Irish, Nebraska and the Railroad

by Mike McDonald

  • Irish, Nebraska and the Railroad

    UP #1252 at Agnew, Nebraska pre-1900

  • Irish, Nebraska and the Railroad

    Omaha Traffic Club Bulletin late 1950s

Our family has been in Nebraska since its beginning and been associated with railroads for much of it. My great-great-great grandfather, Irish immigrant Peter Cassidy, is listed in Omaha in the first territorial census in November 1854, along with a daughter and son-in-law. The rest of the family remained in Illinois, to which Peter returned. His children though, continued to move to Nebraska. Peter’s youngest daughter Ann, her husband Patrick McDonald (my great-great grandparents) and their nine children arrived in Omaha in 1884.

Ann and Peter's son, Peter (my great-grandfather), married an Irish lass in Omaha that year. They stayed in Omaha to be near her family. The rest of the McDonalds continued on to Valparaiso in Saunders County, where Patrick worked for the Union Pacific. There was a wye there, with the southern leg connecting the UP to Lincoln. The first town south of Valparaiso on this line is Agnew, where family members lived. The photo shows Patrick and crew with a train at Agnew.

The numbers “252” can be read on the locomotive. My research found that this was UP locomotive #1252. It was originally built by the Baldwin Locomotive Works in 1868 as UP #115, renumbered to #1252 in 1885, rebuilt in 1893 and sold in 1904. There were three locomotives of this class built, and a clear picture of #1250 can be found at . Thanks to Don Strack for his excellent website Utah Rails with the history of 1252 and the photo of 1250 from the Union Pacific Historical Collection.

One of Patrick’s sons spent his career with the Chicago, Rock Island and Pacific. Two of Patrick’s daughters married locomotive engineers, but alas, both were engineers for the Burlington and Missouri River Railroad (BMRR, later part of the Chicago, Burlington and Quincy).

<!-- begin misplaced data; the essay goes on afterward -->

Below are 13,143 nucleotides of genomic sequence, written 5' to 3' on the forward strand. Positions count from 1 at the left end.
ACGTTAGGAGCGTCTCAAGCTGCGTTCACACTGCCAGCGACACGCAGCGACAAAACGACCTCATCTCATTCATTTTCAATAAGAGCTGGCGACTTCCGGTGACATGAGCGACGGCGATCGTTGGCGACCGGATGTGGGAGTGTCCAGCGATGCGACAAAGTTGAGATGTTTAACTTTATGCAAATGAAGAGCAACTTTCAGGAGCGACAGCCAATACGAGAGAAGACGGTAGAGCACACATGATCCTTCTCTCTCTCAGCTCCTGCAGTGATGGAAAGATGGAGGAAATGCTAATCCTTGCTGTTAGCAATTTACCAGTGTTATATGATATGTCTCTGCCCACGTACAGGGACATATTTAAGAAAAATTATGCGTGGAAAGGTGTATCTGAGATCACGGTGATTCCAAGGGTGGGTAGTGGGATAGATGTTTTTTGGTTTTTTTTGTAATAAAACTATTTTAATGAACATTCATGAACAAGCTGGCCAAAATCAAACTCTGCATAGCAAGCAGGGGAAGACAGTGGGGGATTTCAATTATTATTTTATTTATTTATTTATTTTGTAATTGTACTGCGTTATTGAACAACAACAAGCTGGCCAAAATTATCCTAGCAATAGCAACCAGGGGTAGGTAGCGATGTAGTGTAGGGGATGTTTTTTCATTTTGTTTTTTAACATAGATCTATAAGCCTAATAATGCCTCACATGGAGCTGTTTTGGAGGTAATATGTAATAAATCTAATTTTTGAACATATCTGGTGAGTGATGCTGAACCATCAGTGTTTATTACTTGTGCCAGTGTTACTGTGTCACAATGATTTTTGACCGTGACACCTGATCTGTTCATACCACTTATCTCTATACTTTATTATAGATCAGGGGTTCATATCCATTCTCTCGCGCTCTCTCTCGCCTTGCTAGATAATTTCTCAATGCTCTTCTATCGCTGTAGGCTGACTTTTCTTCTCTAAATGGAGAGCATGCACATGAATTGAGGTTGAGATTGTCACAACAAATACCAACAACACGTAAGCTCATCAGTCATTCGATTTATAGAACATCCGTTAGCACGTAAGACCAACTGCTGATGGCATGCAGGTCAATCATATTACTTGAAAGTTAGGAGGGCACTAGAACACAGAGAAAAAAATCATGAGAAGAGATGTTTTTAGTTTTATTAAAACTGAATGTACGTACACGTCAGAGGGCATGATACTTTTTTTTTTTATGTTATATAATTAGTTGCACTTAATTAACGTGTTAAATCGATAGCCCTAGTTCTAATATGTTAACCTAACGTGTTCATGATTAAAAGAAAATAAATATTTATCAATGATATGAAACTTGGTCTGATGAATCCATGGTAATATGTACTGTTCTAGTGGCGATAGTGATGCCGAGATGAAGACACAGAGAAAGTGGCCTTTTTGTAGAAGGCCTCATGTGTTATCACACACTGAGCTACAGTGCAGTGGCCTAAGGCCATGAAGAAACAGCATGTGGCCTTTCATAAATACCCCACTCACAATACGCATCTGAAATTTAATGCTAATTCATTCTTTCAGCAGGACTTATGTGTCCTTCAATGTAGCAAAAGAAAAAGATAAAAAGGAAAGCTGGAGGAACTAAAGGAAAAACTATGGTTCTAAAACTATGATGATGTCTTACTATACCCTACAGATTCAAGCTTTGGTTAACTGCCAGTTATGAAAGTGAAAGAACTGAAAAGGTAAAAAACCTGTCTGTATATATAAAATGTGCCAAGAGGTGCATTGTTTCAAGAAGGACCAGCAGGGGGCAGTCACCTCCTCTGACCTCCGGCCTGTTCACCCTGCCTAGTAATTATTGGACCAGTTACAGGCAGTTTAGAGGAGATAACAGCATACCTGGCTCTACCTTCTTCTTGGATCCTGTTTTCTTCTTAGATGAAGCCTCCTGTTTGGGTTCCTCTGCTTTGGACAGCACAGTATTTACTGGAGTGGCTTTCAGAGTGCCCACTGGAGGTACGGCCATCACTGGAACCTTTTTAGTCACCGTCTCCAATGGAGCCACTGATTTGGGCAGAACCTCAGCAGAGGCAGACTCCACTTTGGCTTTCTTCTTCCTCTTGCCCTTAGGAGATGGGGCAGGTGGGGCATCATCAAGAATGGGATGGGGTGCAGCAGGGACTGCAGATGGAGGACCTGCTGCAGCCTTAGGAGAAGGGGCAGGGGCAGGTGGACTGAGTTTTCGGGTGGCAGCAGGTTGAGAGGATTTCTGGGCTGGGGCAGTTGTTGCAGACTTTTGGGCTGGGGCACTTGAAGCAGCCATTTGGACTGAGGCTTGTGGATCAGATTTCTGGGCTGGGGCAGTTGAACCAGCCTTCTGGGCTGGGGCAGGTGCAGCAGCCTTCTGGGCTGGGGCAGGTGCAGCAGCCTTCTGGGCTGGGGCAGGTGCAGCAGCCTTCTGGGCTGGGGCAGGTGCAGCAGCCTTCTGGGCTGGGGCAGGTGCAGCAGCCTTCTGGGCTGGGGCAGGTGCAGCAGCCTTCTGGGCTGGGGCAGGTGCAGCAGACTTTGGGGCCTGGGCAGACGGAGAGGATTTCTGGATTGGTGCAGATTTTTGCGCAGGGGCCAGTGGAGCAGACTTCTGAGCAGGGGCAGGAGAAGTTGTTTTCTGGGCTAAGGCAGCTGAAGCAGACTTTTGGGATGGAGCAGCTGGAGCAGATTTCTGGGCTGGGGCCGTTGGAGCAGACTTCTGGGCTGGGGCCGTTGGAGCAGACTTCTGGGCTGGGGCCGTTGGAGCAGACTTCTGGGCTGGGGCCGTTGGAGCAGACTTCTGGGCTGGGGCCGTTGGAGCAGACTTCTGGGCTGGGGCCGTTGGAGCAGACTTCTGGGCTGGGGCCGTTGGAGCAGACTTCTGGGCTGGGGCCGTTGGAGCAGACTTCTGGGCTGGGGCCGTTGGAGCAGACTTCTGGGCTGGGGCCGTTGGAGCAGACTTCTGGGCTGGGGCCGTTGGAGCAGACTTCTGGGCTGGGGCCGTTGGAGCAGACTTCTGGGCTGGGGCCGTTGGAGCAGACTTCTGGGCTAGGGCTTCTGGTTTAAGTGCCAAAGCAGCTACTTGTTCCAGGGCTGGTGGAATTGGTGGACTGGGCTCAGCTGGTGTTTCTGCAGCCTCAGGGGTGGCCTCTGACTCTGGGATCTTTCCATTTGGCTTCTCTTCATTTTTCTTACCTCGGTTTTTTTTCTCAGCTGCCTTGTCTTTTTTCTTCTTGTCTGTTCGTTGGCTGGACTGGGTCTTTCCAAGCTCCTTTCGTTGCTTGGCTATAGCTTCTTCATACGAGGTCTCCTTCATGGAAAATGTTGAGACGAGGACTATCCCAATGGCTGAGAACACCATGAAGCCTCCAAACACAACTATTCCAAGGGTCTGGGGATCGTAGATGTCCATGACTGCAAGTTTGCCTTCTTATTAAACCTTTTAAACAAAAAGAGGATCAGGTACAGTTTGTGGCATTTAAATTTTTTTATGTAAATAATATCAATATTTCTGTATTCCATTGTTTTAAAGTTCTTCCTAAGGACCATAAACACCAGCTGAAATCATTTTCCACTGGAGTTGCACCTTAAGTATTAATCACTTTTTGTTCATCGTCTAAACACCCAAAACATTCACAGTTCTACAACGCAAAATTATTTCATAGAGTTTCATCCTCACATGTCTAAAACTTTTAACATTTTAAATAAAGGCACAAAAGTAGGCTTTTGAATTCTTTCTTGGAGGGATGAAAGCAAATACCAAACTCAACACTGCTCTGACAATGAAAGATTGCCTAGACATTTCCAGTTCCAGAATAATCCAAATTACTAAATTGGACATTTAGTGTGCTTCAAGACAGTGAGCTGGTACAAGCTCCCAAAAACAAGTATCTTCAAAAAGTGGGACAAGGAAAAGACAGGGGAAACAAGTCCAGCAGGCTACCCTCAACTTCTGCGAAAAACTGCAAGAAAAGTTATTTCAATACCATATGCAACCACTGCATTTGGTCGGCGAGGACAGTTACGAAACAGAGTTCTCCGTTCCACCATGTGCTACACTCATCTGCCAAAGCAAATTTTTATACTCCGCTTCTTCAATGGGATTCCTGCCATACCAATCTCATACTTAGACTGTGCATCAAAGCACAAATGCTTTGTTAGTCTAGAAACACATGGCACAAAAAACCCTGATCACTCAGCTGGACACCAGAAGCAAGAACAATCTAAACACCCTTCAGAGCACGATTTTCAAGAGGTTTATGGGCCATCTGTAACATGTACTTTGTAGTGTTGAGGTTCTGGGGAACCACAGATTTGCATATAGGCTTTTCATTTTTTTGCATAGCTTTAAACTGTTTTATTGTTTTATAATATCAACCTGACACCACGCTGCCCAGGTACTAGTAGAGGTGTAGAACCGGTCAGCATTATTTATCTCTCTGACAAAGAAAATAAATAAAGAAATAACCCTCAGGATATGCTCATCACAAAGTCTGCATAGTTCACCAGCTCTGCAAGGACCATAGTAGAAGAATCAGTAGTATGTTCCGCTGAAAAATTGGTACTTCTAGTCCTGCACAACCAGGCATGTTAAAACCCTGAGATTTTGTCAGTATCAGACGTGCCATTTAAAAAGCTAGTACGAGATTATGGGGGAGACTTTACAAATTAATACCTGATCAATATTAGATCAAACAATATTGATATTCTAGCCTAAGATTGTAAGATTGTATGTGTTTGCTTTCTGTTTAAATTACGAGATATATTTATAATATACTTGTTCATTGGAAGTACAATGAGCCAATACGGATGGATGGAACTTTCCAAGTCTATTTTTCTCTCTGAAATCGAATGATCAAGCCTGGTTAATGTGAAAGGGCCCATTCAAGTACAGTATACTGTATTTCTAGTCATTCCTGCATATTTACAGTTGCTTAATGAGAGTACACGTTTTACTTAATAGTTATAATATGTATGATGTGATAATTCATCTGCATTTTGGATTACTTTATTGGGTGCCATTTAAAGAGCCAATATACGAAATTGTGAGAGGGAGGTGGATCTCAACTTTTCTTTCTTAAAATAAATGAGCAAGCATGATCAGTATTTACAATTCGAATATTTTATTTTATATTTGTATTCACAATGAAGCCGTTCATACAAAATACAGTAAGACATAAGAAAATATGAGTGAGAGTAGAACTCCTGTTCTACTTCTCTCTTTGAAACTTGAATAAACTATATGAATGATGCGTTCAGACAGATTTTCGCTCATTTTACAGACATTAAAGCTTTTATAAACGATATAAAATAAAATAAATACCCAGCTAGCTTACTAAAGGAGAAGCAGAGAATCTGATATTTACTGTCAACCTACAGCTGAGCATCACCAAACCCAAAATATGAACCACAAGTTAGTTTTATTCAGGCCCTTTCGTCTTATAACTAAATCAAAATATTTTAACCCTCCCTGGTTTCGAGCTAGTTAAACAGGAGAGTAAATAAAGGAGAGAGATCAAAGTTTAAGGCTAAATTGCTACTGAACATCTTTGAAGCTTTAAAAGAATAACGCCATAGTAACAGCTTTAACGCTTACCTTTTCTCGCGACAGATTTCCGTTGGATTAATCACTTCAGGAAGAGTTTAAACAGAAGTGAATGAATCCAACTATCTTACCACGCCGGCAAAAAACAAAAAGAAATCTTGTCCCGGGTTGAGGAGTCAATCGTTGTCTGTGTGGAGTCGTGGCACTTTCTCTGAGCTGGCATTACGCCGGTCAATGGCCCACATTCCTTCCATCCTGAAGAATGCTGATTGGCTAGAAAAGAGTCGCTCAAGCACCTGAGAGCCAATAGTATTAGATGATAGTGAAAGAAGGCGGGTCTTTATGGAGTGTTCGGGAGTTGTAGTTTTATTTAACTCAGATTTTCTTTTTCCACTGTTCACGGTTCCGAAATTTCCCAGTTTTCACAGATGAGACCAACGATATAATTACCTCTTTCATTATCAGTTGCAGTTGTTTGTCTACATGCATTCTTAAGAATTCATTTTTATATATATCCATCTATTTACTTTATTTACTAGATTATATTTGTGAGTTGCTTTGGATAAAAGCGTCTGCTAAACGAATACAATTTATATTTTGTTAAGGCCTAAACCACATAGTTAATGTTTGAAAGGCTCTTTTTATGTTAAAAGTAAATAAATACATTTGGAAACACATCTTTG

Patrick died at the age of 71, and his obituary notes that he was a wrecking foreman for the Union Pacific. Patrick was buried in the same plot as his son-in-law in Calvary Cemetery in Lincoln.

Shortly after this, Peter and his family moved to Agnew to work a farm with another brother. One of Peter’s sons, James, my grandfather, decided that farming was not for him. Jim moved to Omaha in 1911 to work for the Union Pacific, perhaps because his grandfather and three uncles worked for the railroads.

Jim was seriously injured in the 1913 Easter Sunday tornado in Omaha. After he recovered, he went back to the UP, but a short time later he moved to the Burlington (CB&Q). Thus ended the family’s direct ties to the Union Pacific but not to the railroads. The page from an “Omaha Traffic Club Bulletin,” undated but from the late 1950s, gives a brief bio of Jim and mentions a number of others involved in the business.

Grandpa spent 44 years with the CB&Q, retiring as chief rate clerk. He met my grandmother Nellie there, her father, another Irish immigrant, was a crew foreman with the Burlington. My dad worked summers for the railroad, but didn’t make a career of it. A cousin recently retired from there and another carries on the tradition of being a locomotive engineer with the “other” railroad. I have to thank these Agnew-Lincoln cousins for the picture of 1252.

Despite more family connections to the Burlington Route than to the Overland Route, as a native Omahan and member of a pioneer Nebraska family which already celebrated 150 years here, I feel a connection to the Union Pacific. I’m glad I could share a story for the UP150 history.

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Steam Trains, Family, Working at UP
Omaha, NE-Raymond, NE
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